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My laundry room ceiling had to have a large section of its 1/2" drywall ceiling removed and replaced a few years back after a copper water pipe had a leak. The replacement was fully taped but was never fully finished to match the rest of the ceiling which has a painted knock-down texture on it.

Now in the current lock down situation it has become a project to complete the restoration of the ceiling and do some other upgrades in this room. I would like to install a full layer of 1/4" drywall on the ceiling to provide a nice consistent surface to paint. Having never used this thin material before I am wondering how well it works to use drywall screws to attach the 1/4" material on top of the existing 1/2" material.

Does it take special care to prevent the screws from going right through?

Does 1/4" drywall on a ceiling stay flat or do I have to worry about it sagging?

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Have you ever tried to install the terrible interior doors Menards sells with the MDF casing? (yea we ordered 3 on sale not understanding the casing was made out of a thick cooked noodle - if the doors were a circle this would be a great idea)

I am asking because if you use the 1/4" drywall to go over a ceiling the MDF door is the only way you can easily up your installation frustration.

I have done two rooms in my life using 1/4" over existing drywall. One was after removal of popcorn ceiling the other was a bedroom that had severe water staining but existing drywall still in good condition. Will never do it again.

About 1/4":

  • 1/4" will sag even with screwing on 16" OC. You will have to use a normal screwing schedule but you will go through about a tube of adhesive per board. The glue will keep it from sagging given flat surface.
  • As for screwing you have to get really good at evening up your screws to edge and then you go back in later to pop them all in slightly on low speed.
  • If inspected some cities will not pass 1/4" over existing.
  • It really is the equivalent of the MDF casing. You will be installing wet noodles on your ceiling. You MUST have a good helper to hold the other side of the noodle while popping the first few screws. I can put a 4x10 5/8" sheet myself easily (not fast but easy). I am pretty sure I would break a 1/4" sheet by myself.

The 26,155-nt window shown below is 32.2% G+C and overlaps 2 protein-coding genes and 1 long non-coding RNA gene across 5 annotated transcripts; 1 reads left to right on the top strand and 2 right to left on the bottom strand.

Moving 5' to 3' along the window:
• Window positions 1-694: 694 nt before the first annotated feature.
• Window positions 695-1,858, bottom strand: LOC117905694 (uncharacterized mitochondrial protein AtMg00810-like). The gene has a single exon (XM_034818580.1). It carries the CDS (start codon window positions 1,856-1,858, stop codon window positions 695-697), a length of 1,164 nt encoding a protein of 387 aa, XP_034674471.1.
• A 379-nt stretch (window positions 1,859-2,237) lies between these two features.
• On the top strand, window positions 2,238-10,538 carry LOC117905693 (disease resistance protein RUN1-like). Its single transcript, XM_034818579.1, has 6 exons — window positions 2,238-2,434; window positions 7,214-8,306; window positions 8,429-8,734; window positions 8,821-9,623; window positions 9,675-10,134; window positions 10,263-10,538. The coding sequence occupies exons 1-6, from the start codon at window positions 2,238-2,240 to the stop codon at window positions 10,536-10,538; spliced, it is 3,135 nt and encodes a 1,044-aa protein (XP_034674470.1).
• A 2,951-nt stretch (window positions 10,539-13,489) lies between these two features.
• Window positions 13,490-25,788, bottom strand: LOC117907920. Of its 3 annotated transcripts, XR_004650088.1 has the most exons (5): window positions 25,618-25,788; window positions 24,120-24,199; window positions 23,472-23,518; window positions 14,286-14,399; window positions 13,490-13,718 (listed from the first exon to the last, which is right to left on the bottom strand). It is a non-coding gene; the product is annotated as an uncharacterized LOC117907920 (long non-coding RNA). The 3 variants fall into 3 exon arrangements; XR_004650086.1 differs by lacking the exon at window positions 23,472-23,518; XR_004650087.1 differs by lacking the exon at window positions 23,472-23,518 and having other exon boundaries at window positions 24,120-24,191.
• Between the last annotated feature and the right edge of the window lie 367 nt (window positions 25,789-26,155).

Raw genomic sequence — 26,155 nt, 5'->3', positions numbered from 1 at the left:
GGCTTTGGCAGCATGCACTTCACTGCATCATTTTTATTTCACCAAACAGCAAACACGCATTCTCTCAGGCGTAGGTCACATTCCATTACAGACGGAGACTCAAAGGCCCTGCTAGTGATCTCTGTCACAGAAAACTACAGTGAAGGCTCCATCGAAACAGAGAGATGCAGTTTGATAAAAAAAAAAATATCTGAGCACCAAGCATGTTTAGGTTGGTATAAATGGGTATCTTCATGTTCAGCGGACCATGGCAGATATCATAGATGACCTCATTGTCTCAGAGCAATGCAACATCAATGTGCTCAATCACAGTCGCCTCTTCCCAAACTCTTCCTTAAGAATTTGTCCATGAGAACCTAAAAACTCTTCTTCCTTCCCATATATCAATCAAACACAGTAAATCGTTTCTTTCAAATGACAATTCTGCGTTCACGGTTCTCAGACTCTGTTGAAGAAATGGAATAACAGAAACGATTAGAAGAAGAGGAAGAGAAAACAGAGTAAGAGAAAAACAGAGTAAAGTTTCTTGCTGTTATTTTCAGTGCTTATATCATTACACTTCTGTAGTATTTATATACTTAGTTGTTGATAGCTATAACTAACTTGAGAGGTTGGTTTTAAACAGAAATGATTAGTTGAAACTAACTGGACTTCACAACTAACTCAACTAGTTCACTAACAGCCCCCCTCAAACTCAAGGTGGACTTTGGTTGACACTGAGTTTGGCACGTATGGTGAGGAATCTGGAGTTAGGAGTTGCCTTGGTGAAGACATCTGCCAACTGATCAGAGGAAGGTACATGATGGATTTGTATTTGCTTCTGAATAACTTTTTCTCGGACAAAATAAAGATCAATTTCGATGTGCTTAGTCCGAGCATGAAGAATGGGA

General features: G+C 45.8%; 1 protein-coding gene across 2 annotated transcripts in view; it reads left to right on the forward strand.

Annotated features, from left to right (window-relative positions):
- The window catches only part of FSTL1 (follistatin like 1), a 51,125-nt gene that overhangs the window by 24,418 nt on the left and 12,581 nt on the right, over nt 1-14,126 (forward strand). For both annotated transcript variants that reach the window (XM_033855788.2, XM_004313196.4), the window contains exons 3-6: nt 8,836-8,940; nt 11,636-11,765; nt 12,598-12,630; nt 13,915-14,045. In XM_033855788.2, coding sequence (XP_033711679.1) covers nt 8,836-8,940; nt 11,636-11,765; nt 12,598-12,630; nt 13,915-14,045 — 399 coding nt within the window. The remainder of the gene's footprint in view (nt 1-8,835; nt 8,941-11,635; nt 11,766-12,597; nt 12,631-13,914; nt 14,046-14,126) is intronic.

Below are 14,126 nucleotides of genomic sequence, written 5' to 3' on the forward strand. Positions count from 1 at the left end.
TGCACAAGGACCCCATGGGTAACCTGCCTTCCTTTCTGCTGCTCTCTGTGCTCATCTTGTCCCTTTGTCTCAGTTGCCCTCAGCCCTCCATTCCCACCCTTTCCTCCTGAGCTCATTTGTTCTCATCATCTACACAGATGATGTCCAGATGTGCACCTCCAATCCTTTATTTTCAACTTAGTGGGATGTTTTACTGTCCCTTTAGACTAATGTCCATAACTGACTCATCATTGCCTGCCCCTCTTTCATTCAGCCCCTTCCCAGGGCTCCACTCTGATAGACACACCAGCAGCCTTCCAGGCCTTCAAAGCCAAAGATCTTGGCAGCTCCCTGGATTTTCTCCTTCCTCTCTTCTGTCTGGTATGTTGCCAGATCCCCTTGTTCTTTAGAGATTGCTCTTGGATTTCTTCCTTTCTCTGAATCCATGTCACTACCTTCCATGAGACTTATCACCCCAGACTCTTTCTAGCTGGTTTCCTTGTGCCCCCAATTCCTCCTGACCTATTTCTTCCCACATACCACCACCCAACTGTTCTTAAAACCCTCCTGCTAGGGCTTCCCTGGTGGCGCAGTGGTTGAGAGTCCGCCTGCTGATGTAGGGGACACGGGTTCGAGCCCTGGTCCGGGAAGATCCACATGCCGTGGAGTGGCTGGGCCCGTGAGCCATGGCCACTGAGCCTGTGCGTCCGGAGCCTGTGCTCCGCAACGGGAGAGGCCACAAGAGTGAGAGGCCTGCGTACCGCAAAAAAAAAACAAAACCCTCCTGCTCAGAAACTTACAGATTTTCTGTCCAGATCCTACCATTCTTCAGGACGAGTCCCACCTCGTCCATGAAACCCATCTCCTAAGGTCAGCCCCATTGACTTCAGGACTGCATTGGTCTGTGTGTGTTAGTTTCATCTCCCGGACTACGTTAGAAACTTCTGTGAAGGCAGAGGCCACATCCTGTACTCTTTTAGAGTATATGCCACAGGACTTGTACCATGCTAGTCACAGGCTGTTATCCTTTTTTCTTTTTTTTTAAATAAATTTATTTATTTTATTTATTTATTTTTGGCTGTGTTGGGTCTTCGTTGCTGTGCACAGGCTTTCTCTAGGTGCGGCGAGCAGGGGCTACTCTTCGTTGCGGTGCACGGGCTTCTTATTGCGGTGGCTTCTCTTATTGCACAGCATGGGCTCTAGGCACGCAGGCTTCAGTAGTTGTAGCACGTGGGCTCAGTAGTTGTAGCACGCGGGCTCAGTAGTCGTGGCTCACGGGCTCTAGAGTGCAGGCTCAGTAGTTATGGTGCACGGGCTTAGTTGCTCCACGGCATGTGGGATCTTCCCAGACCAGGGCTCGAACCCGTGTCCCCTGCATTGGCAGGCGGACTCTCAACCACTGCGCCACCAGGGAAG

• Due to the flexible properties of the drywall it may not flatten out when going from smooth to texture.

I think you understand the other parts - the longer screws, you aren't floating your edges here, and stuff like that.

My recommendation (unless you just want a way to spend this house time) would be to skim coat the whole ceiling. Scrape off as much texture as you can and just skim everything. It sure seems like a PITA but it is 1/4th the work you are looking at.

If you aren't good with skim coating a little secret is you just do the best you can - get it at 90%. Put a coat of primer on it. This will seal things up. Then you fill in the imperfections and it is really easy to fill/sand these because the primer provides a harder surface to lay against.

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  • I took your advice and decided to do the skim coat over the knock-down texturing. After applying a first layer of the drywall compound it is clear that a second application will be necessary. Before the second layer I will use my 6" tool blade to even out some minor bumps and ridges from the first application. The knock-down texturing was actually quite thick in some areas and I see that the first layer has dimpled after drying where the thicker skim coating was filling deeper depressions. Even after spending a couple of hours working overhead on a stool - still better than new 1/4" drywall. – Michael Karas Apr 12 at 12:53
  • I would get an 18" or 24" inch blade to add the last coat or two on. And I should have probably clarified that a skim coat is 2-3 layers. And I highly suggest you use my primer cheat. If you aren't used to doing this you will have edges and bubbles pretty much everywhere - and trying to perfect these only seeing the sanded mud is useless. Basically the sanded mud fills gaps until you prime and in a room that size you will uncover 10-20 potmarks. – DMoore Apr 12 at 18:03
  • On another note the guys that do this for me are really really good. They mix 50/50 bucket with 90min powder and add water and little dish soap - and mix the hell out of it. They then let it sit for about 20 mins and then start. It is way less thick than normal - to the point i don't even think I could use it. They cake it on and then go over the area with a very large knife. A good portion of the mud hits the floor. They do a second coat about 4 days later and then touch up while priming with 20 min set. (painters tape spots) – DMoore Apr 12 at 18:29
  • As a follow up here. I ended up applying a second coat of the skim coat after using a knife to take down any ridges or rough spots. The mud i used was straight out of a bucket of pre-mix taping mud. After that was dry I did a second pass with the knife to take down high spots and ridges. Some of this was done with a very sharp 2.5" spackle knife at about an 80 degree angle to the ceiling. Followed this up with a heavy rolled on coat of Zinser primer. I did a little drywall mud touchup after the primer and then another coat of the primer. The ceiling is now (continued) – Michael Karas Apr 25 at 6:58
  • (contined from above) beautifully flat and ready for final painting. I expect to use one of the very fuzzy paint rollers to get some texture to the applied paint. All this was achieved with zero sanding and absolutely minimal dust. Quite happy with the result so far. The room ceiling is small enough that the fact that it does not have knock down like the rest of the house is of just fine in my book. – Michael Karas Apr 25 at 7:03

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